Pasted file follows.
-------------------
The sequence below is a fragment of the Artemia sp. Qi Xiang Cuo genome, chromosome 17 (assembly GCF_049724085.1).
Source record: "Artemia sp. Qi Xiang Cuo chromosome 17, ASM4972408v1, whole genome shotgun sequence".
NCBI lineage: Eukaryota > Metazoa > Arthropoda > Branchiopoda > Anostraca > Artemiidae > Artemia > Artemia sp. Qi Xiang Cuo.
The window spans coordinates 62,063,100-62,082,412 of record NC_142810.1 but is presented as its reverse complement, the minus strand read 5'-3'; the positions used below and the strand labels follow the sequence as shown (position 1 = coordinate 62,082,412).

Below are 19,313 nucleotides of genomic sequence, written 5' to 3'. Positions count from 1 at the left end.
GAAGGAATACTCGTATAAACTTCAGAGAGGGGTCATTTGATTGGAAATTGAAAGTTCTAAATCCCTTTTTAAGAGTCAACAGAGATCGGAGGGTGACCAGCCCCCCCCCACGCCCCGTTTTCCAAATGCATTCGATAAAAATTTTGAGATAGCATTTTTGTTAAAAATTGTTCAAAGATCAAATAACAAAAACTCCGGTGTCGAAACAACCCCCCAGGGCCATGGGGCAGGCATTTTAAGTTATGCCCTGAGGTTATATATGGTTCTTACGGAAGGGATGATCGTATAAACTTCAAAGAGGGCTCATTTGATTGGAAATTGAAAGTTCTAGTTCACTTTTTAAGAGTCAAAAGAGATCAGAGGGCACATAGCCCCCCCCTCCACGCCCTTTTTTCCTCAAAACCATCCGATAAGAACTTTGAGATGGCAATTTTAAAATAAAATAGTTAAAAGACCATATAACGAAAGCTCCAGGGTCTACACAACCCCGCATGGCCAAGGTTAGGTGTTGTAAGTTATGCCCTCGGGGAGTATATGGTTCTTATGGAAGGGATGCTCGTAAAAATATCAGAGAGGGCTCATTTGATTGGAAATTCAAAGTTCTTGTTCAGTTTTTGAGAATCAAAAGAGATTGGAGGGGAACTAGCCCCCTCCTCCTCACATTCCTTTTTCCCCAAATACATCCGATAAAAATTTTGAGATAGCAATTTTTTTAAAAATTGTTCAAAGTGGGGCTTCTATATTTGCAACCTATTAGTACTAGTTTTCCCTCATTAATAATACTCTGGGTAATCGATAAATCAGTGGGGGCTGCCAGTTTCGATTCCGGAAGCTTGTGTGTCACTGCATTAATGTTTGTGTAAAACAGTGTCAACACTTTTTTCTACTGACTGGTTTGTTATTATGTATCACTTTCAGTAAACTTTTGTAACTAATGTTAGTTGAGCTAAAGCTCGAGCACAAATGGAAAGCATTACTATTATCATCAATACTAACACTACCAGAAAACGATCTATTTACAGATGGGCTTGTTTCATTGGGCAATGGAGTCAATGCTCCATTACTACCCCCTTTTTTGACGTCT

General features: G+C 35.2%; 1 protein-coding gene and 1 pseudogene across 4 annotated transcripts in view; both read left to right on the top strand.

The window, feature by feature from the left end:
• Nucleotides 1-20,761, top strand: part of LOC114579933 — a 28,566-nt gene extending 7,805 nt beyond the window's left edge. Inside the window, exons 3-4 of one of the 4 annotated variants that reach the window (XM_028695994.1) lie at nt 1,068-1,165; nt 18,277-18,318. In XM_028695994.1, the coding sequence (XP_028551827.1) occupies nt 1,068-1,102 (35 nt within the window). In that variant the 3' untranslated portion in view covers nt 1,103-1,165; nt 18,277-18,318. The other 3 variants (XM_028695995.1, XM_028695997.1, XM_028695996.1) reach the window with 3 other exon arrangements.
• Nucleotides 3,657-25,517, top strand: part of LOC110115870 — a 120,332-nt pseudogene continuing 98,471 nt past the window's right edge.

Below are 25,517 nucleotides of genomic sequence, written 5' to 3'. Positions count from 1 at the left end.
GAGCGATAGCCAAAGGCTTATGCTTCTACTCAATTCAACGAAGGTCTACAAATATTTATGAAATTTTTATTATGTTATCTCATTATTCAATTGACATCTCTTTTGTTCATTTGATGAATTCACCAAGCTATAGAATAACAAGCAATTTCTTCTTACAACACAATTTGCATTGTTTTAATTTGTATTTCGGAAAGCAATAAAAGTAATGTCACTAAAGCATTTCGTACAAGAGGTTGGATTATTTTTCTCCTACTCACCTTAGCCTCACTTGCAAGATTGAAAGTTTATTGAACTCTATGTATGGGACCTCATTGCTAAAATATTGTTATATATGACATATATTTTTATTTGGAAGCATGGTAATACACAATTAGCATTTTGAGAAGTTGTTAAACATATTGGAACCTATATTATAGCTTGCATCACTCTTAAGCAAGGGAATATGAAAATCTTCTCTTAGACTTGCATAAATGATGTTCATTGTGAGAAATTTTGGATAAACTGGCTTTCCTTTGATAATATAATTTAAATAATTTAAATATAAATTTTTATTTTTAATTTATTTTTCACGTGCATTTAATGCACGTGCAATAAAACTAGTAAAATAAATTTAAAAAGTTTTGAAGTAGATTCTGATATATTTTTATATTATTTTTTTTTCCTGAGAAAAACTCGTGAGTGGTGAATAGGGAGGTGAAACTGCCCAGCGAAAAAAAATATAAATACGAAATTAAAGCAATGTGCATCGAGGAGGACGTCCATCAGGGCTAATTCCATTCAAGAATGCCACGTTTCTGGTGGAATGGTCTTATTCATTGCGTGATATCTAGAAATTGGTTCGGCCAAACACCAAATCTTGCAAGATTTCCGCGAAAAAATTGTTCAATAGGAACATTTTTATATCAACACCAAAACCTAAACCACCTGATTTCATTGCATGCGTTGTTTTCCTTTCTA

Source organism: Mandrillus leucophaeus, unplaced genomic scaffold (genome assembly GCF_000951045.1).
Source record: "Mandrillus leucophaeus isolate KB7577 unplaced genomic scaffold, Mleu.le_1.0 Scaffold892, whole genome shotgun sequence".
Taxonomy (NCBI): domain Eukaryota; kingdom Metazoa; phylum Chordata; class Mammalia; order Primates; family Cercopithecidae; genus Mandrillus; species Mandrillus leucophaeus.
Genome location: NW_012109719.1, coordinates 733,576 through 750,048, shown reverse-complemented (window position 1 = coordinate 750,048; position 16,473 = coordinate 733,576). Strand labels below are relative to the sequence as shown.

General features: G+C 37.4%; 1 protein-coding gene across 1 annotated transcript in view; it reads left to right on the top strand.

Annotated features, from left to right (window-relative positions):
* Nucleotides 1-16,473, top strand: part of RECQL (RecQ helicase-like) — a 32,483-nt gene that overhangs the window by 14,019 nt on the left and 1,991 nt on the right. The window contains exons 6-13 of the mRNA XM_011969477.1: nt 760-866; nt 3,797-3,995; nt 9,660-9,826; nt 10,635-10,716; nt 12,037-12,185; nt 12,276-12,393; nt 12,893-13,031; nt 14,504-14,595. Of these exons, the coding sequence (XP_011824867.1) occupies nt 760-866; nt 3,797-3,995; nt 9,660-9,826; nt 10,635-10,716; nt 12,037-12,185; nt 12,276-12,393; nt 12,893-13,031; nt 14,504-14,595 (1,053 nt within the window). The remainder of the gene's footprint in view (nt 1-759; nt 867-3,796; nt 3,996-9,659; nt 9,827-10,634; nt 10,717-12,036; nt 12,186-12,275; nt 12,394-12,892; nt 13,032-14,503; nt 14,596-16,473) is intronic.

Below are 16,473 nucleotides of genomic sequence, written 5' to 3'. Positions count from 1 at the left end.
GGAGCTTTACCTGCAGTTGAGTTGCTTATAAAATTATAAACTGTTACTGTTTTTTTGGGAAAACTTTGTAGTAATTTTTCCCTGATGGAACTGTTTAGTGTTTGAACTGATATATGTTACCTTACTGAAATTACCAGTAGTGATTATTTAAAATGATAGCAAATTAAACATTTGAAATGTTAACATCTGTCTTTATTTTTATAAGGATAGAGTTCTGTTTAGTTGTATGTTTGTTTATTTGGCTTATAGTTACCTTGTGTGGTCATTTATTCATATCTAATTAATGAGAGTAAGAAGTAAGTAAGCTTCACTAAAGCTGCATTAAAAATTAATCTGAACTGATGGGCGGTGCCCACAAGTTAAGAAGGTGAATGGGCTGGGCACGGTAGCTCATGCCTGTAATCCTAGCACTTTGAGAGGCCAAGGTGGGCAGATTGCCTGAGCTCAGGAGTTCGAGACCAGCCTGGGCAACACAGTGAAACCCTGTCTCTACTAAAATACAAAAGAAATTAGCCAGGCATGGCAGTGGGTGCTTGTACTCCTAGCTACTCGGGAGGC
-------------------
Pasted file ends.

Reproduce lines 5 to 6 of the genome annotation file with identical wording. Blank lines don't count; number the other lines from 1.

Below are 19,313 nucleotides of genomic sequence, written 5' to 3'. Positions count from 1 at the left end.
GAAGGAATACTCGTATAAACTTCAGAGAGGGGTCATTTGATTGGAAATTGAAAGTTCTAAATCCCTTTTTAAGAGTCAACAGAGATCGGAGGGTGACCAGCCCCCCCCCACGCCCCGTTTTCCAAATGCATTCGATAAAAATTTTGAGATAGCATTTTTGTTAAAAATTGTTCAAAGATCAAATAACAAAAACTCCGGTGTCGAAACAACCCCCCAGGGCCATGGGGCAGGCATTTTAAGTTATGCCCTGAGGTTATATATGGTTCTTACGGAAGGGATGATCGTATAAACTTCAAAGAGGGCTCATTTGATTGGAAATTGAAAGTTCTAGTTCACTTTTTAAGAGTCAAAAGAGATCAGAGGGCACATAGCCCCCCCCTCCACGCCCTTTTTTCCTCAAAACCATCCGATAAGAACTTTGAGATGGCAATTTTAAAATAAAATAGTTAAAAGACCATATAACGAAAGCTCCAGGGTCTACACAACCCCGCATGGCCAAGGTTAGGTGTTGTAAGTTATGCCCTCGGGGAGTATATGGTTCTTATGGAAGGGATGCTCGTAAAAATATCAGAGAGGGCTCATTTGATTGGAAATTCAAAGTTCTTGTTCAGTTTTTGAGAATCAAAAGAGATTGGAGGGGAACTAGCCCCCTCCTCCTCACATTCCTTTTTCCCCAAATACATCCGATAAAAATTTTGAGATAGCAATTTTTTTAAAAATTGTTCAAAGTGGGGCTTCTATATTTGCAACCTATTAGTACTAGTTTTCCCTCATTAATAATACTCTGGGTAATCGATAAATCAGTGGGGGCTGCCAGTTTCGATTCCGGAAGCTTGTGTGTCACTGCATTAATGTTTGTGTAAAACAGTGTCAACACTTTTTTCTACTGACTGGTTTGTTATTATGTATCACTTTCAGTAAACTTTTGTAACTAATGTTAGTTGAGCTAAAGCTCGAGCACAAATGGAAAGCATTACTATTATCATCAATACTAACACTACCAGAAAACGATCTATTTACAGATGGGCTTGTTTCATTGGGCAATGGAGTCAATGCTCCATTACTACCCCCTTTTTTGACGTCT